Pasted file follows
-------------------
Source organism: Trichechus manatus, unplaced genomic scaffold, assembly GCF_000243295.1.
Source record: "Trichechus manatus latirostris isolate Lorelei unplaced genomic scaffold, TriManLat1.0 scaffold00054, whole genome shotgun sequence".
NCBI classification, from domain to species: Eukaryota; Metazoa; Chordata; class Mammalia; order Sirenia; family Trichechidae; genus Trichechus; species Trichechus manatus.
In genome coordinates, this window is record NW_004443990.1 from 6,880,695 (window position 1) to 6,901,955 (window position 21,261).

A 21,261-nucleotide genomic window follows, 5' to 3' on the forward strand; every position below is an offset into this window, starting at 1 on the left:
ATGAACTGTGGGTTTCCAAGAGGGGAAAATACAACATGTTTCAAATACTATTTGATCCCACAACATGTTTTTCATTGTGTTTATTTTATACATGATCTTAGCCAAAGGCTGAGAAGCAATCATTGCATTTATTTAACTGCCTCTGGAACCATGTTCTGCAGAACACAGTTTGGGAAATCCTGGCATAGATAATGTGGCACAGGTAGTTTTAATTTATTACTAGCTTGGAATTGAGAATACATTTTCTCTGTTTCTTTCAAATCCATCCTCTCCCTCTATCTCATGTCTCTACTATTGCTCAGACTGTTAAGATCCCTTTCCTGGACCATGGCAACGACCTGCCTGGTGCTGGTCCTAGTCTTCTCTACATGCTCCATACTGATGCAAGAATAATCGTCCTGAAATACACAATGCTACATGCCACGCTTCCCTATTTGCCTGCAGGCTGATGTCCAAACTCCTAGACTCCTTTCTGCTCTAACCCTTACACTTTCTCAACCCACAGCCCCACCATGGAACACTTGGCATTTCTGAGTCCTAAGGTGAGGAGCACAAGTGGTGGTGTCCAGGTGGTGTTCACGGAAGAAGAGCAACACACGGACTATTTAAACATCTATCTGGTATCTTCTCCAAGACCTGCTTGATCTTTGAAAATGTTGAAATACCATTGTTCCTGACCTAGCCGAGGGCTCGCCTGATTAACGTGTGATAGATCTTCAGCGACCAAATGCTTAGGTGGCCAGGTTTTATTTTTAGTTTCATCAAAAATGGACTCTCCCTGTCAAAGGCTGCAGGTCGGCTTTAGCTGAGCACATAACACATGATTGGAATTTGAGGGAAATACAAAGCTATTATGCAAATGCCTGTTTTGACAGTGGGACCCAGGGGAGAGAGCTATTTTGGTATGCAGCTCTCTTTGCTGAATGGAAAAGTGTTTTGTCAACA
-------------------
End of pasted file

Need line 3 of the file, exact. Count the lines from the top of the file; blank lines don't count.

NCBI classification, from domain to species: Eukaryota; Metazoa; Chordata; class Mammalia; order Sirenia; family Trichechidae; genus Trichechus; species Trichechus manatus.